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An estimated 17.6 million Americans struggle with alcohol abuse or dependence, making it the most commonly used addictive substance in the country. Additionally, more than half of adults have a family history of alcoholism.
Alcohol abuse will affect every aspect of a person’s life, and long-term use poses serious risks to a person’s physical health, leading to neurological impairments, cardiovascular problems and several types of cancer. This kind of addiction also affects a person’s mental health, their interpersonal relationships and their career.
Alcohol can hold a powerful grip on a person, and if he or she is ready to get sober, a medically-supervised detox is absolutely necessary. Trying to detox from alcohol at home is just plain dangerous.
Alcohol Detox Services
Long-term alcohol abuse takes a toll on the body and can compromise cardiovascular health, liver function and the immune system. A process as physically and psychologically taxing as alcohol detox can be challenging for a number of reasons. At Princeton Detox & Recovery Center, client comfort is our top priority. We also work to assure family members that their loved one is safe and receiving quality care.
At Princeton Detox & Recovery Center, an alcohol detox medication regimen may include prescribed medications that reduce cravings and the perceived satisfaction of alcohol consumption. More holistic methods may be used as well, such as supplements that improve overall health like vitamin B1, iron and folic acid.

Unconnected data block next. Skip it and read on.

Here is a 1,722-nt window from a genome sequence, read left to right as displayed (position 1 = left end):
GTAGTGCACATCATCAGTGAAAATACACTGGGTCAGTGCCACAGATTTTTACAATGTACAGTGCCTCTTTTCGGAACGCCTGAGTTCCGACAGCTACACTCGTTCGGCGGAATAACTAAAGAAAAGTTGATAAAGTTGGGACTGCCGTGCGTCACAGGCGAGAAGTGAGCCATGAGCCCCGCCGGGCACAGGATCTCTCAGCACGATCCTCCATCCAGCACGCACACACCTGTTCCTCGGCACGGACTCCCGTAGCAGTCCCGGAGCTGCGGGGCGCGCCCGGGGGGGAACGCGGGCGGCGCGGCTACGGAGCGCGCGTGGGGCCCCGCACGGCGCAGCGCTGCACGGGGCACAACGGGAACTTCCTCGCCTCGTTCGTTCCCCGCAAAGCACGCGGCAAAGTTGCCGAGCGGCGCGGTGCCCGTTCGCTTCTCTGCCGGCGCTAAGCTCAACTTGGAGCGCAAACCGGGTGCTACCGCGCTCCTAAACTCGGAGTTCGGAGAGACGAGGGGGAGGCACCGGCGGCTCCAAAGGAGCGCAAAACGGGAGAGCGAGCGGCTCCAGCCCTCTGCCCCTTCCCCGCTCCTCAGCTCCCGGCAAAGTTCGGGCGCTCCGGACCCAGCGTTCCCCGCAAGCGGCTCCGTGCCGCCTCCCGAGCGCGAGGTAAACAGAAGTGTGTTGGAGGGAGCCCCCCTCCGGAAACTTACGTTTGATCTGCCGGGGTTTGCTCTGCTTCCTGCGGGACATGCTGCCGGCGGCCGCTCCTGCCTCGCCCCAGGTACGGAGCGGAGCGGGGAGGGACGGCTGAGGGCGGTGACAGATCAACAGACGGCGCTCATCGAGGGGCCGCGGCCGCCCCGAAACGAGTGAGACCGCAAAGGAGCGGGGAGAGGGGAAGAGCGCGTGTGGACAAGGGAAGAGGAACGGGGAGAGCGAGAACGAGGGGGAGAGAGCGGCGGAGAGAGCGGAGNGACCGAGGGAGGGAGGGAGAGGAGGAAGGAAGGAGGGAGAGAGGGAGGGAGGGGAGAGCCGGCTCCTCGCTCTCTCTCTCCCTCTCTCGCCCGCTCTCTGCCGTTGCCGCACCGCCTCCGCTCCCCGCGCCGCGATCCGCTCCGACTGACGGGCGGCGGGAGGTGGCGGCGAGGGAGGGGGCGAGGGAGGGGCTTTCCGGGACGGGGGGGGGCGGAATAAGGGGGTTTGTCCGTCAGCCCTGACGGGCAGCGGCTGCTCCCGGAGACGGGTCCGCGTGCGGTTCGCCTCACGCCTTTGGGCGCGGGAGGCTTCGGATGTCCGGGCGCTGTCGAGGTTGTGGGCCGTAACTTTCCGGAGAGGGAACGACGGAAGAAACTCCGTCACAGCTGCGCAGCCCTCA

While many physical withdrawal symptoms tend to fade after several days in detox, psychological symptoms are often more persistent. This puts the person in a vulnerable position, as even the slightest trigger can increase the risk of relapse and continued alcohol abuse.
How Long Does It Take to Detox From Alcohol?
Every person’s experience with alcohol detox is different. Detox from alcohol typically lasts 7-10 days, and many clients benefit from continuing treatment in residential or inpatient programs. The exact course of treatment depends on a few factors, including:
- History of addiction
- Severity of addiction
- Medical history
- Co-occurring disorders or conditions
- The person’s physical, mental and emotional well-being
Symptoms of Alcoholism
Withdrawal symptoms are likely to appear between 6 hours and 1 day after the last drink, and they vary from person to person. Some symptoms, such as headaches or nausea, are mild, while others are more severe and warrant medical care. It’s impossible to predict which symptoms a person will experience, which makes at-home detox that much more dangerous. The safest way to detox from alcohol is in a medically-supervised environment.
Alcohol withdrawal symptoms are broken up into three distinct stages. Those stages are:
- Stage 1 (mild): lasts 8 hours; headache, anxiety, insomnia, depression, mood swings, nausea, loss of appetite, fatigue, heart palpitations, tremors, abdominal pain
- Stage 2 (moderate): lasts 1-3 days; mild symptoms as well as increased blood pressure and temperature, sweating, irritability, confusion
- Stage 3 (severe): lasts 1 week; moderate symptoms in addition to fever, hallucinations, seizures, disorientation, agitation
While many of the physical withdrawal symptoms tend to fade after several days in detox, psychological symptoms can be more persistent. This puts those new to sobriety in a vulnerable position, seeing as even the slightest trigger can increase the risk of relapse and continued alcohol abuse.
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